“Nowhere2go” is probably the best track to use as single, since production wise it really does give you a glimpse into the album. The album’s production is noisy and unpolished, the flow is classic but also wild, and the vibe is laidback. “The Mint” is the second track to be released, and I remember thinking “this is refreshingly weird”. I liked how simple it was, and the beat, again, was stripped down and simple af. Like the type of track I want to listen to while floating on a lake while trying to forget my worries. Then, “The Bends” has a sweat Linda Clifford sample throughout, and after the quick, almost interlude-esque style of “Loosie” we get another f—ing insane sample in “Azucar” (a sample I searched the internet for 2 days straight before I gave up. @me if you know what it is, I will buy you a drink). When I mentioned Dilla earlier, “Azucar” was the exact track I meant. It is the continuation of everything Dilla stood for: simple, chopped up perfection.
After listening to “Azucar” on loop for another 20 minutes, I eventually moved on to “Eclipse”, but moving on was almost scary, like I might never get to hear it again. Being a ‘90s kid, it was like listening to the song on college radio and knowing you might not hear it for another couple days. OK sorry, back to “Eclipse” and “Veins”, 2 equally good tracks. The sample on “Veins” felt like another Dilla nod, while some of the lyrics had a little bit of the old Earl, the beat didn’t, which was an interesting juxtaposition.
Moving onto the end of the album, we got “Playing Possum”, which is a short track featuring Earl’s parents. I ain’t gonna lie y’all, this one hit hard.
Hearing his mother thank everyone and then his father’s lines cut into place, like a conversation in a dream, where the sentence makes sense even if the words don’t in the order they’re said. It was weird, trippy, emotional and creative. “Peanut” is an interesting follow up to “Playing Possum”. At first, it felt like it didn’t fit and after some research I found out it was one of 2 tracks recorded after Earl’s father passed in January. So I got it after that. I got the whole broken feeling and I respect it. The track is less musical and more mindscape exploration.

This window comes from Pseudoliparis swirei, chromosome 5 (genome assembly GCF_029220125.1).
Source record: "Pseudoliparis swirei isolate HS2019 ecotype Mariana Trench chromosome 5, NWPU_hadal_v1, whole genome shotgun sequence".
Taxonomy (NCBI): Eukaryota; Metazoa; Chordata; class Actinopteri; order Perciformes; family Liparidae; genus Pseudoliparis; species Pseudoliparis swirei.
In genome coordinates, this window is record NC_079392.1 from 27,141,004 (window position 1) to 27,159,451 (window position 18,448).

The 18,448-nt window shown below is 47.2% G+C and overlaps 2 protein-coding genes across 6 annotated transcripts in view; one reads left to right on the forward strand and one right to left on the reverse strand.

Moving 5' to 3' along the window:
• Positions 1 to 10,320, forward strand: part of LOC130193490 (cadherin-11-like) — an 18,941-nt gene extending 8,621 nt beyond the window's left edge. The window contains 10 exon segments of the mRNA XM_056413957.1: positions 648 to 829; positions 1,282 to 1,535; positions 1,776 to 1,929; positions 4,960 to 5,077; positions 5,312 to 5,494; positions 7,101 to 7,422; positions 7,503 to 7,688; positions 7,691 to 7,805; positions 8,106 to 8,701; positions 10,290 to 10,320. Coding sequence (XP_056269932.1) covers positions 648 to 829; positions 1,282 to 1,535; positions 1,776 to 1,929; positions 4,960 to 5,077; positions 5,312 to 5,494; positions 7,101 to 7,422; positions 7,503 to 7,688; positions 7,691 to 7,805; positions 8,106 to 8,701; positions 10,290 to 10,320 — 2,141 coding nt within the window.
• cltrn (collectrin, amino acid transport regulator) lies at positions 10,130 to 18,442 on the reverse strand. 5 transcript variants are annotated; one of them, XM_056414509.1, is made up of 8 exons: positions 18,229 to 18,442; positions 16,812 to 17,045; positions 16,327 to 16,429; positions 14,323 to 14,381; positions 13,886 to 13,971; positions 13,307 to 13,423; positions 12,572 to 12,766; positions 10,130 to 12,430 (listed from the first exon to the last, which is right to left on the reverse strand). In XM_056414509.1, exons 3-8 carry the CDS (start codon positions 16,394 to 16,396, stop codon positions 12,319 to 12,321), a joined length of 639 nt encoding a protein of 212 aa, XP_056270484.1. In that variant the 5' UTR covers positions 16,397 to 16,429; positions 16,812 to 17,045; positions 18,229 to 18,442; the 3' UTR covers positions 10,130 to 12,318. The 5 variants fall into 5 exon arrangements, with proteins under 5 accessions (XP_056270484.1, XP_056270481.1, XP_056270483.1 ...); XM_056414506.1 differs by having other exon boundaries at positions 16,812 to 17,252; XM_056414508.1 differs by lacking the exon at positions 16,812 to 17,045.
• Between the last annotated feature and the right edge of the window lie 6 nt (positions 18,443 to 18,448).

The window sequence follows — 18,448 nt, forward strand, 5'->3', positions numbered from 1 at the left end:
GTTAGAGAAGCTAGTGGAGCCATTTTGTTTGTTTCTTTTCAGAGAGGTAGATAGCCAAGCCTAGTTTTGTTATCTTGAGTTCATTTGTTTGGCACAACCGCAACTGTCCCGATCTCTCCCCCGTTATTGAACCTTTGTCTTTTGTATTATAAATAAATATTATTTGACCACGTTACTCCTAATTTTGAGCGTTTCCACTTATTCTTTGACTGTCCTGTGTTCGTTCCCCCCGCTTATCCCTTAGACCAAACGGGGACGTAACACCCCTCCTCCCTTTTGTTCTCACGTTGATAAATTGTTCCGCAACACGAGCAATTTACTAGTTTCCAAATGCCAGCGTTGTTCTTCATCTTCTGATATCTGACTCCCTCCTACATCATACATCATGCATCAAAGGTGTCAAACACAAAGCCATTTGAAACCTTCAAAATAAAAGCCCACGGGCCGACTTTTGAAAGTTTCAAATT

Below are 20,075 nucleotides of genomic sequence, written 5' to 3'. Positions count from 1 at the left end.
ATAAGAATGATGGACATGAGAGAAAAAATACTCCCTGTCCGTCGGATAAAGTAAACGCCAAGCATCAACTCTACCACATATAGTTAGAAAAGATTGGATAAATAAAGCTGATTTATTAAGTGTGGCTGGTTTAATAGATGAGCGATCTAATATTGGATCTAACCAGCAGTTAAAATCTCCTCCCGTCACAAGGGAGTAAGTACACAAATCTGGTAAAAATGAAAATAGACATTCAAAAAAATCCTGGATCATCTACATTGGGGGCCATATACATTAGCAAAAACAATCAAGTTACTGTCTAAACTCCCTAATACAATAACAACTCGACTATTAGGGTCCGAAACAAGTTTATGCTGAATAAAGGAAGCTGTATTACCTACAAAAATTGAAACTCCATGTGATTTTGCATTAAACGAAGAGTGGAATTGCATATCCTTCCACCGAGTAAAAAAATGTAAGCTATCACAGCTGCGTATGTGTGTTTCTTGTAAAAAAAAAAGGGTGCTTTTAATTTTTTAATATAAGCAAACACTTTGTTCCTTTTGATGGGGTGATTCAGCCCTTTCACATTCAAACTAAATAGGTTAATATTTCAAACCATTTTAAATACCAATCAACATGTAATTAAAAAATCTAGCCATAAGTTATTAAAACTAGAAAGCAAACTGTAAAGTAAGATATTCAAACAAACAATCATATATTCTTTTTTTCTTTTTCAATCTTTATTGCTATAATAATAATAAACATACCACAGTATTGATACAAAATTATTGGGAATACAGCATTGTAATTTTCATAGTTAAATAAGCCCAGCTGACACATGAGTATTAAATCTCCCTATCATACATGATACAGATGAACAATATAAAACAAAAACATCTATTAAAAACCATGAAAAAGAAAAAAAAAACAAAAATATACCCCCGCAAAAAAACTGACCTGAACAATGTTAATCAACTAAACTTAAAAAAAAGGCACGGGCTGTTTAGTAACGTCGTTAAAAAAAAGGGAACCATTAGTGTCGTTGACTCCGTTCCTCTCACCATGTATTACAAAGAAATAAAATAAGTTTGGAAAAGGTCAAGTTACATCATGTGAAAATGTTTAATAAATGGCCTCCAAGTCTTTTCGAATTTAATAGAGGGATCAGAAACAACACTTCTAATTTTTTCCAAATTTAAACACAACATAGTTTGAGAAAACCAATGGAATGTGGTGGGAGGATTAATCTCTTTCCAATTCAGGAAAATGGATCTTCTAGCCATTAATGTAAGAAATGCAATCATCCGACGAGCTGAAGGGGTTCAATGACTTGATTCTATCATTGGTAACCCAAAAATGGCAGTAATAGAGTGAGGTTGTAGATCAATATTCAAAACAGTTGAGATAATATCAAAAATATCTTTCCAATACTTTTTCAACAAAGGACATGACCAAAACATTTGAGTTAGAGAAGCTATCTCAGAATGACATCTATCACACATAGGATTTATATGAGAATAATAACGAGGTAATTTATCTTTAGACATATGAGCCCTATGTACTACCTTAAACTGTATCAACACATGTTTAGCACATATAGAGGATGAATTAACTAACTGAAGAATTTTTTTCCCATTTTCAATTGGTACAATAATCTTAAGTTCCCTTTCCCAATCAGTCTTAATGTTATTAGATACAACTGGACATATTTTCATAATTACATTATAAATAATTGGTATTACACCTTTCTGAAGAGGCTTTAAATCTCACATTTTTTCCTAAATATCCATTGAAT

Lastly, we get to “Riot!” and throughout the album I did my best to not compare Earl to another artist I felt he was tapping into, but when he ended his album with an instrumental, I couldn’t help but think of Mos Def aka Yasiin Bey. Very different artist, but both are twigs from the same branch of hip-hop. “Riot!” is the other track that was produced after the passing of Keorapetse (Bra Willie) Kgositsile, Earl’s father and a renowned poet. The song starts with little hits and builds up, still maintaining his minimalist approach, then the horns kick in and at some point the track starts to break down and sounds sad. It’s the type of song you might play at the end of a show to let everyone know it’s time to go home, while everyone is smiling and hugging and crying, because it’s all come to an end.
I have to say, for my last review of 2018, this was a pleasure to write. The album is easily going to make my Top 10 list and Earl is one of my favorites. He has been from crazy lines like “Dirty like a bum's unwiped ass now / I'm transitioning from class clown to cash cow” to “There is not a black woman I can’t thank” on his latest album. Earl Sweatshirt has not only grown but has evolved, himself, his music and his fans.
Notable tracks: Azucar, Playing Possum, Riot!, The Bends.